Time for some more talk about the preponderance of white dudes in the canon. I’ll be (mercifully?) brief. Maybe I should have a segment header for this:
Eh, maybe not. But, via the really great—non-toxic—Twitter account @womensart1, I found the work of Margaret MacDonald, a key influence on the Glasgow School and, I think it could be argued, the Arts & Crafts movement as well. Her Wikipedia page sets her as an influence on Klimt, and it seems plausible his work borrowed ideas she painted around the turn of the 20th century and exhibited in Vienna.
I think she’s another who deserves to be studied and lauded along with Klimt.
It’s called “deaccessioning,” the reverse of acquisition. It’s also controversial in many cases, because the job of a museum is to preserve, and selling off pieces of their collections is the reverse of that. But it’s not all one thing, a monolith of bad policy used to shore up a sinking ship torpedoed by rash decisions. Sometimes there are good and healthy and right decisions that lead to the practice.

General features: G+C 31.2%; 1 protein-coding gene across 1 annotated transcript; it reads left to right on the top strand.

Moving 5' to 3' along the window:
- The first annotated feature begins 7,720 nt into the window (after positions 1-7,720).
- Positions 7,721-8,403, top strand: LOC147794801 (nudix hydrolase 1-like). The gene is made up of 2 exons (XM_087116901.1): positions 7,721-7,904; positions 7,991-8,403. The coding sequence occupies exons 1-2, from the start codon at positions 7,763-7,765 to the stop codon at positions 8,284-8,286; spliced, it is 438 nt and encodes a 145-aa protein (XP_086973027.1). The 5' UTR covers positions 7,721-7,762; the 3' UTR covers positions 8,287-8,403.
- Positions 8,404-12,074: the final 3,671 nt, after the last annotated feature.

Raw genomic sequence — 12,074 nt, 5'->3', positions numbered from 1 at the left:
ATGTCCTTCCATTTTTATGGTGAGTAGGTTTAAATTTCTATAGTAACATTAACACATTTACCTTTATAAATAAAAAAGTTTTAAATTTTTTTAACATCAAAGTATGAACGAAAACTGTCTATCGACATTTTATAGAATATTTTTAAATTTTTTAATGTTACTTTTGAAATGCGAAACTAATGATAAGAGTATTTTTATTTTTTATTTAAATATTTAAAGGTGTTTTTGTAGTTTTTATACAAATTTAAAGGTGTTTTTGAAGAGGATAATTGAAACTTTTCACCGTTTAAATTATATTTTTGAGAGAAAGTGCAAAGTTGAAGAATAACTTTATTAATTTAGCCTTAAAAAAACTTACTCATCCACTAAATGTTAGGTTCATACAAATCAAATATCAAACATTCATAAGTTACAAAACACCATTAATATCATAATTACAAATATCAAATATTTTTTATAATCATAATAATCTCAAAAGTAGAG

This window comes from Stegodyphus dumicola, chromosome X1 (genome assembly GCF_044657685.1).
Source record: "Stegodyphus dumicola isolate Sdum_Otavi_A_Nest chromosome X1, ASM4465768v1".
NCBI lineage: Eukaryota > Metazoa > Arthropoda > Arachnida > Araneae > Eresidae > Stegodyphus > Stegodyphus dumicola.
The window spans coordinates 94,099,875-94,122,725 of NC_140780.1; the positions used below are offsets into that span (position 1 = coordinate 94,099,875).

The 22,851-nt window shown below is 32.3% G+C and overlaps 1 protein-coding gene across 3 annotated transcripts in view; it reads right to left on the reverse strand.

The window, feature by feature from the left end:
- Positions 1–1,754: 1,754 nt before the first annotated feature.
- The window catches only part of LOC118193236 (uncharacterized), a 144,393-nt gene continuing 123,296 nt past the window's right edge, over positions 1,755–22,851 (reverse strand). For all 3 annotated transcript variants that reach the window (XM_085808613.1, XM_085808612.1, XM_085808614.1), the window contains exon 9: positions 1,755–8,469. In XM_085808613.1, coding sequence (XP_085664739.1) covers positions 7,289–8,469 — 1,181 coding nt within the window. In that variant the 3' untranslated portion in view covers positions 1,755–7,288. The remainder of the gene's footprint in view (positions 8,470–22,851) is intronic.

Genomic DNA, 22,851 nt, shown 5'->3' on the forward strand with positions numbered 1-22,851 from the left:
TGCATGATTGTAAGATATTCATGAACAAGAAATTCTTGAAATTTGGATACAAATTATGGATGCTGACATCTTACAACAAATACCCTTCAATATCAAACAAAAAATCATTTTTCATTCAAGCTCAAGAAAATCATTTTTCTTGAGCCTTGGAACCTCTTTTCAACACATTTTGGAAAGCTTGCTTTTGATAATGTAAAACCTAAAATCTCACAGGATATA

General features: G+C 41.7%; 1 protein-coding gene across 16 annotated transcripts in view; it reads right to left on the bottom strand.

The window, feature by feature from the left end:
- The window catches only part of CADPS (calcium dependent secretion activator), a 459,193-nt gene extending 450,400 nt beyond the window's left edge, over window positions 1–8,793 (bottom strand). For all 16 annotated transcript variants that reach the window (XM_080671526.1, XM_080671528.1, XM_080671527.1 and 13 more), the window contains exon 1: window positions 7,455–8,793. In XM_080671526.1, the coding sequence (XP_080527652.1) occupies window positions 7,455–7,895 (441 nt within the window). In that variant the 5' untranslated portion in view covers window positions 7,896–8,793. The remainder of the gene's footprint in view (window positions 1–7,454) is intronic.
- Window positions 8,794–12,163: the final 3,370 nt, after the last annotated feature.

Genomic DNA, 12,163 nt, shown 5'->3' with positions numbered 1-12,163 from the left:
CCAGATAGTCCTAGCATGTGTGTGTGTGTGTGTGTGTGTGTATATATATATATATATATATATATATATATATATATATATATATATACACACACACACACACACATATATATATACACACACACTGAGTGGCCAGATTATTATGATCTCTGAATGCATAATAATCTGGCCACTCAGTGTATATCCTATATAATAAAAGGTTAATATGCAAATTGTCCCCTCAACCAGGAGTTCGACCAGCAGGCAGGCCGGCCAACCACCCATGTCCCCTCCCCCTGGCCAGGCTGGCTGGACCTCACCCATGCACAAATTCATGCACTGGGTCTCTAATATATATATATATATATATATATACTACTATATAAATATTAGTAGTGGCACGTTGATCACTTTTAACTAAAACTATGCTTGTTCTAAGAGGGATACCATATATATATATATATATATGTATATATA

I’m mostly referencing this Hyperallergic article, and as they point out, some museums are deaccessioning works to diversify their collections beyond the traditional white-male-heavy stacks. Sometimes they’re honing their educational mission. As we patronize and contribute to museums with our time and money, we ought to keep the big picture in mind. What does the overall collection look and feel like? How are they living up to their values? And so forth.
Every bit as genius as several of the abstract expressionist leaders was Thai painter Tang Chang, and his work is the subject of a retrospective at The Smart on the U of Chicago campus. When I look at Chang’s work, including “concrete poetry” (I need more of that in my life), it’s easy to see how narrow my view is—even with some significant effort, both in school and out of it, to broaden it—of what works and artists are important and need to be remembered, versus what we’ve been told.
It’s not that the wacky bunch of brooding white dudes didn’t do amazing things. It’s that they weren’t the only ones, and weren’t always the best or first doing them. There’s always a massive pile of feverish creation going on at any given moment. We share the same penchant for art, all of us humans.
Chang was halfway around the world from Jackson Pollock and de Kooning. If we’d had the internet in the 40s, would his stuff be exhibited with theirs? Would his name be mentioned alongside theirs? I think it’s important to keep searching for an expanded view of art history, and who has languished in obscurity while we lazily hold up the same set of dudes as our important icons. There’s a lot out there to know, discover, and understand.